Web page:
"What I think HBS does and does very well is train people to, in situations of ambiguity, to take imperfect information, uncertain outcomes, and tight deadlines and figure out what to do in the most effective, efficient, and powerful way." - Casey Gerald from The Golden Passport: Harvard Business School, the Limits of Capitalism, and the Moral Failure of the MBA Elite by Duff McDonald
I cannot say that Harvard has always done a good job meeting that description especially in the world of trading where quant skills and street smarts run supreme, but the comment above may be the most concise way to describe what a good trader should do. We always come back to the key problem for any trader or money manager, how do you make effective decisions in a VUCA world of Volatility, Uncertainty, Complexity and Ambiguity.
For some, the key to success is building models to force discipline on all decisions. For others, the formula to success is using discretionary judgment through taking in all the information that is available and forming narratives on value and opportunities. Both are specialized skills that are difficult to find or develop.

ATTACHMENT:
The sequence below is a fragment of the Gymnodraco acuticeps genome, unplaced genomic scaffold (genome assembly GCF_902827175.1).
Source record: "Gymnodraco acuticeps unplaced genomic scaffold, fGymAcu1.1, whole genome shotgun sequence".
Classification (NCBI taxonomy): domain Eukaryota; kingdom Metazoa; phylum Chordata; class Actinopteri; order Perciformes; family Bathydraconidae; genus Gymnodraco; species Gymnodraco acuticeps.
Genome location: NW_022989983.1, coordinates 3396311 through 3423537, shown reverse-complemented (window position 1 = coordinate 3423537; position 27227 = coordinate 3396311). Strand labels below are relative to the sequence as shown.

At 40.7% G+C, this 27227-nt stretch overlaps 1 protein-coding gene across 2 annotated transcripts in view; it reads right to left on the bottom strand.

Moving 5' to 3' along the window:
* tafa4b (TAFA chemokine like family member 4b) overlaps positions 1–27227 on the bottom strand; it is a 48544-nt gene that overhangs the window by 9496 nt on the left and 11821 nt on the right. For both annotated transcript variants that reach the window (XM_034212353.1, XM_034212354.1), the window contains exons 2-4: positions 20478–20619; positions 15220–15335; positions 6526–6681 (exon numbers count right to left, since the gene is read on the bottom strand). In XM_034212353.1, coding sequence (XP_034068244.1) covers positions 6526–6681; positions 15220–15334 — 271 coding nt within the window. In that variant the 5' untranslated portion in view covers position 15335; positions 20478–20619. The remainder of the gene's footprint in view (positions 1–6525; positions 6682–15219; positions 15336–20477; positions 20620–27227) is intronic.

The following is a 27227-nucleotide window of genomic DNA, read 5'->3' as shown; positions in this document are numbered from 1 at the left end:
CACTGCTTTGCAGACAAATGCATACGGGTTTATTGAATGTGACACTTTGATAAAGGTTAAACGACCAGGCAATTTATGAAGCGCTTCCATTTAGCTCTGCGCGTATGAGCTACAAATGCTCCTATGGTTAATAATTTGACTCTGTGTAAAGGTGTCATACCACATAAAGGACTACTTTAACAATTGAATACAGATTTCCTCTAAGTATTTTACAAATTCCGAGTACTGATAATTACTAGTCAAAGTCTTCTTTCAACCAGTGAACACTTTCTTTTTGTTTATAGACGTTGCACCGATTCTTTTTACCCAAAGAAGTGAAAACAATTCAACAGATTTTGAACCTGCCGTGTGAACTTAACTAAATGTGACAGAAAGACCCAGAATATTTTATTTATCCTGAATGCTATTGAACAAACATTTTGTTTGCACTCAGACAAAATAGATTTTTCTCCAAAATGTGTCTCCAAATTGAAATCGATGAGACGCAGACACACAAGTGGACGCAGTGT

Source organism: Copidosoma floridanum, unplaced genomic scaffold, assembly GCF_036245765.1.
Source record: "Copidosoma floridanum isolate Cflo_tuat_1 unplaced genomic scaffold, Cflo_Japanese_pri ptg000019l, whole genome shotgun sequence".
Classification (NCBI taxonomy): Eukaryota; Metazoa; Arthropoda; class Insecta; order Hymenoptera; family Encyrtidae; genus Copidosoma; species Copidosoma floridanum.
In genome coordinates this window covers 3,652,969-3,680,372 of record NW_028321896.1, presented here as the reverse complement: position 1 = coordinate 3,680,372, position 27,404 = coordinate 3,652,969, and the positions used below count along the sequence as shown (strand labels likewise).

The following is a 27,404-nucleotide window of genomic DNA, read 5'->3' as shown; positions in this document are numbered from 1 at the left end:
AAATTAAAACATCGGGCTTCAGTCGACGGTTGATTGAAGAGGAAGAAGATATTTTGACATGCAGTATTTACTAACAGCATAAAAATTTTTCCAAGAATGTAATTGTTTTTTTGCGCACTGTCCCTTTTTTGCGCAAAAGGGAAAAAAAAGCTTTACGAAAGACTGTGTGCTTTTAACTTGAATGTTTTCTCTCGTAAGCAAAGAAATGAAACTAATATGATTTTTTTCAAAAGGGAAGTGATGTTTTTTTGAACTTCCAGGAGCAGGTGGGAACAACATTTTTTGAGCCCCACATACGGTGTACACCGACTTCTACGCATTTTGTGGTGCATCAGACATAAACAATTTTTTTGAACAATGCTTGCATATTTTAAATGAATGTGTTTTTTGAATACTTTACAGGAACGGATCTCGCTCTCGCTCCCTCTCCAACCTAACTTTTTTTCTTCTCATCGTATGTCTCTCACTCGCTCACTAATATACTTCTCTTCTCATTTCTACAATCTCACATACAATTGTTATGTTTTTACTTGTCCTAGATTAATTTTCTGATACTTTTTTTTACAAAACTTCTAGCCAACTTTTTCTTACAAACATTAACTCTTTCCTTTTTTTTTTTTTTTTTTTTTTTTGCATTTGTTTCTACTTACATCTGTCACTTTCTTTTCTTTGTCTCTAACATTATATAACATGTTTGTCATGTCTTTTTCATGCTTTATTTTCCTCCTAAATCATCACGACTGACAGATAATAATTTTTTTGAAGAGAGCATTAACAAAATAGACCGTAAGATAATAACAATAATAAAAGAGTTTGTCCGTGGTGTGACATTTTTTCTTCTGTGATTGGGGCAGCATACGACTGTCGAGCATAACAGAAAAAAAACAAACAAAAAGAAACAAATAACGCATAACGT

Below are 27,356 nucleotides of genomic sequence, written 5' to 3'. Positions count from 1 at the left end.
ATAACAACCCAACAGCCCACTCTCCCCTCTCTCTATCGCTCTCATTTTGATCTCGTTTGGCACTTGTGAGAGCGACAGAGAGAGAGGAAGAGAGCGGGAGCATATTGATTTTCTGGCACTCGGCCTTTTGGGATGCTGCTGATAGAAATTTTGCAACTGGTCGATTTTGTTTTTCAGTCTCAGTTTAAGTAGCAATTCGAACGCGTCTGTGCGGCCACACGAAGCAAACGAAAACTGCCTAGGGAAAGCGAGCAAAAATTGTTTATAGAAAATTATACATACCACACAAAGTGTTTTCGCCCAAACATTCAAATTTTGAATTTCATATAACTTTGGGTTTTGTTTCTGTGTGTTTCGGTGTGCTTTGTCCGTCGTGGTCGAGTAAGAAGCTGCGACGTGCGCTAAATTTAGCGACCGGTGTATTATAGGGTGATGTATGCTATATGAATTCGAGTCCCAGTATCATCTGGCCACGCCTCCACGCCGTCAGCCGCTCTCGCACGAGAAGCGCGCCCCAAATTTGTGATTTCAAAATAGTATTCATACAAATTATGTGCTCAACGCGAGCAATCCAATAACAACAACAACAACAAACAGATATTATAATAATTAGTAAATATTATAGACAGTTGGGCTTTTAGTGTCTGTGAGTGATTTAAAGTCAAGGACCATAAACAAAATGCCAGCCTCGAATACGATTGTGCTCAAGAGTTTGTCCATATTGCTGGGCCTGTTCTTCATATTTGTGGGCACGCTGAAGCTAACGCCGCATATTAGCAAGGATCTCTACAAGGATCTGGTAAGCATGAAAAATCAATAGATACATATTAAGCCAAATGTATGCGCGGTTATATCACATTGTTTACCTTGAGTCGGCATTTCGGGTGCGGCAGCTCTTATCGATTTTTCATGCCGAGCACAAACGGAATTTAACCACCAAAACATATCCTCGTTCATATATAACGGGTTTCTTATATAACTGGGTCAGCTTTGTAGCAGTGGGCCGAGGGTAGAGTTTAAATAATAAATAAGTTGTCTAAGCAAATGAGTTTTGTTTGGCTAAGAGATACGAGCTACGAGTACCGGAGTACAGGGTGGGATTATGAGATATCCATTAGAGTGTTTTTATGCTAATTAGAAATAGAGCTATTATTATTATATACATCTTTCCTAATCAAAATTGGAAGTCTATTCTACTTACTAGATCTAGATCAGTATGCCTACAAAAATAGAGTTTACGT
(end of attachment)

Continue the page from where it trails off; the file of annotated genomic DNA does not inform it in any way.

The decision problem has been the same since trading began. How do you properly risk capital when information is imperfect, there is no certainty with the market model, volatility is constantly changing, the behavior of market players is complex, and market signals are ambiguous. All of these decisions must be made under tight time constraints.
Of course, investors do not have to play the game, but even diversified portfolios held for the long-run have to face the effects of a VUCA world where wealth can fluctuate with changing risk premiums, fundamentals, and sentiment. The important point is that the skills necessary to be a good money manager/trader are very specialized and rare. Alpha product is not easy and can be fleeting, so care should be taken when measuring this skill.